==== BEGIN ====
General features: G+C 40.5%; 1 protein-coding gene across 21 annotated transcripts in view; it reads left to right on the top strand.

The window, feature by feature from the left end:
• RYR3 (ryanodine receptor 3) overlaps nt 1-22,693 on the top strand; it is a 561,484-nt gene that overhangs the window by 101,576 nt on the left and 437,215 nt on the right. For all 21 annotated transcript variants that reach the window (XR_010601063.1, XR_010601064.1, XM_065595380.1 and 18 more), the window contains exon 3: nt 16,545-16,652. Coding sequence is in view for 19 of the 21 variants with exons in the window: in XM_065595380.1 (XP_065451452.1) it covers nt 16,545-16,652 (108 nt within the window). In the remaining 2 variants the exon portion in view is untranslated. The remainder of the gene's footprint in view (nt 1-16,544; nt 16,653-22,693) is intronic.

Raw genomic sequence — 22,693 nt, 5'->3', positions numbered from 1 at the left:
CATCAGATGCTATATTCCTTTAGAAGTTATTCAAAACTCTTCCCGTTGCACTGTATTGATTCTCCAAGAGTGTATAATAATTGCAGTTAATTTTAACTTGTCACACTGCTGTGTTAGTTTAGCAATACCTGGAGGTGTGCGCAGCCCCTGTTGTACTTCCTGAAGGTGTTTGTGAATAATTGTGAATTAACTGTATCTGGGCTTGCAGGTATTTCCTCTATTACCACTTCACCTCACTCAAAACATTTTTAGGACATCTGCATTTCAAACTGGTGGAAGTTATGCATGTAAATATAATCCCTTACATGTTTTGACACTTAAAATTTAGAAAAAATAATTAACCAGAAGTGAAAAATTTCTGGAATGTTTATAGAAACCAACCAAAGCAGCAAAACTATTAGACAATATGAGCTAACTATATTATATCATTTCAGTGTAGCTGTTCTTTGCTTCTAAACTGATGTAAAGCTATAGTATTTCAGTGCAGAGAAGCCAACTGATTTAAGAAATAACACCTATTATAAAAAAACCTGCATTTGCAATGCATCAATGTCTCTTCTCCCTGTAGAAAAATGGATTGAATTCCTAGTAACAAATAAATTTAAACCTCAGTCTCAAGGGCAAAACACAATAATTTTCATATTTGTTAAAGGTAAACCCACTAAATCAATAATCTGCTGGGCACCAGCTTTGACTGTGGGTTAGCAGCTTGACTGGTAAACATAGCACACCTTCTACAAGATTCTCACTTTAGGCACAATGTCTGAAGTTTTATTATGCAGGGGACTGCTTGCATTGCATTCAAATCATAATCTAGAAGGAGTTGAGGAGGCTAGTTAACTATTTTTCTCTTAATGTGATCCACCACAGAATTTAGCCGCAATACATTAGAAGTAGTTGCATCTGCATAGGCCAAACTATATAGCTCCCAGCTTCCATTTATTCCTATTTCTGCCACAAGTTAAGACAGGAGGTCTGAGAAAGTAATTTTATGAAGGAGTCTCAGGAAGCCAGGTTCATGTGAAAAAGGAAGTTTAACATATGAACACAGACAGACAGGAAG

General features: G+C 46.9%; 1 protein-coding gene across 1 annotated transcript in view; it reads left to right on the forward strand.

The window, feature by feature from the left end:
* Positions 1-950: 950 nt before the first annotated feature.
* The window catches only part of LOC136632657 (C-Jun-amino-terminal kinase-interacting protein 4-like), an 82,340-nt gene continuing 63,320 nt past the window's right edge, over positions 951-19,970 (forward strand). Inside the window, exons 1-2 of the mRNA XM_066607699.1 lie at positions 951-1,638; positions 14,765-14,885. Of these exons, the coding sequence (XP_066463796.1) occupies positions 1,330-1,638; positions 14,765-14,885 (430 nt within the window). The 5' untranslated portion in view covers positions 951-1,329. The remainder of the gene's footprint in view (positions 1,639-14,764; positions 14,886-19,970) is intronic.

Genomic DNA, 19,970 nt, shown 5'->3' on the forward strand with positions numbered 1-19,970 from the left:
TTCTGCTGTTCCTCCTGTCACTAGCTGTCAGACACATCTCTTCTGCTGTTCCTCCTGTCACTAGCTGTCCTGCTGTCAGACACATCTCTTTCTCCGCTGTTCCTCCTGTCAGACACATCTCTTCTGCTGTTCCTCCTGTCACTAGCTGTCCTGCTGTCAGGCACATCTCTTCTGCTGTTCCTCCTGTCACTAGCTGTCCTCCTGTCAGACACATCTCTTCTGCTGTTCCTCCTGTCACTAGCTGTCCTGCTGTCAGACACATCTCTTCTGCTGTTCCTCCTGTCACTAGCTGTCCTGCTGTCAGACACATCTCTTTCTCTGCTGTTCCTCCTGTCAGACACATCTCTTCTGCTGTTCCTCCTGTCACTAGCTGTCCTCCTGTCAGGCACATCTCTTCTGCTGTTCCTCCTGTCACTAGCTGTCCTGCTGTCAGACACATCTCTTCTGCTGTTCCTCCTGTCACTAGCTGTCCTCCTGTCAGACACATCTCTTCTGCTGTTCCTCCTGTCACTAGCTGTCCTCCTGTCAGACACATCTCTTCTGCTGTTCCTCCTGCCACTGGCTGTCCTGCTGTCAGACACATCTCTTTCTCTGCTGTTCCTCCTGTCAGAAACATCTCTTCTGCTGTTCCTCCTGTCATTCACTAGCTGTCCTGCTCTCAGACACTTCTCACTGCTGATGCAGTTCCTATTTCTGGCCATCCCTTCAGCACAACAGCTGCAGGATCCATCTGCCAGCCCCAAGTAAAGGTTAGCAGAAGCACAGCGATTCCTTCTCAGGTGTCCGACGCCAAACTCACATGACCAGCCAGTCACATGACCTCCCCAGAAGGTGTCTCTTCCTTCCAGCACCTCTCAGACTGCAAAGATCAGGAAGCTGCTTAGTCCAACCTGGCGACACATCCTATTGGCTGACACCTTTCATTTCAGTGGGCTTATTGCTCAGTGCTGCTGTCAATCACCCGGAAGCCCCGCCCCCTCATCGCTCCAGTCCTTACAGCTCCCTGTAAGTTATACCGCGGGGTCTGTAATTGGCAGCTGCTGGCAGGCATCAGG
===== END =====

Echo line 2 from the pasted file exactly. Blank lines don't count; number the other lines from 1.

The window, feature by feature from the left end: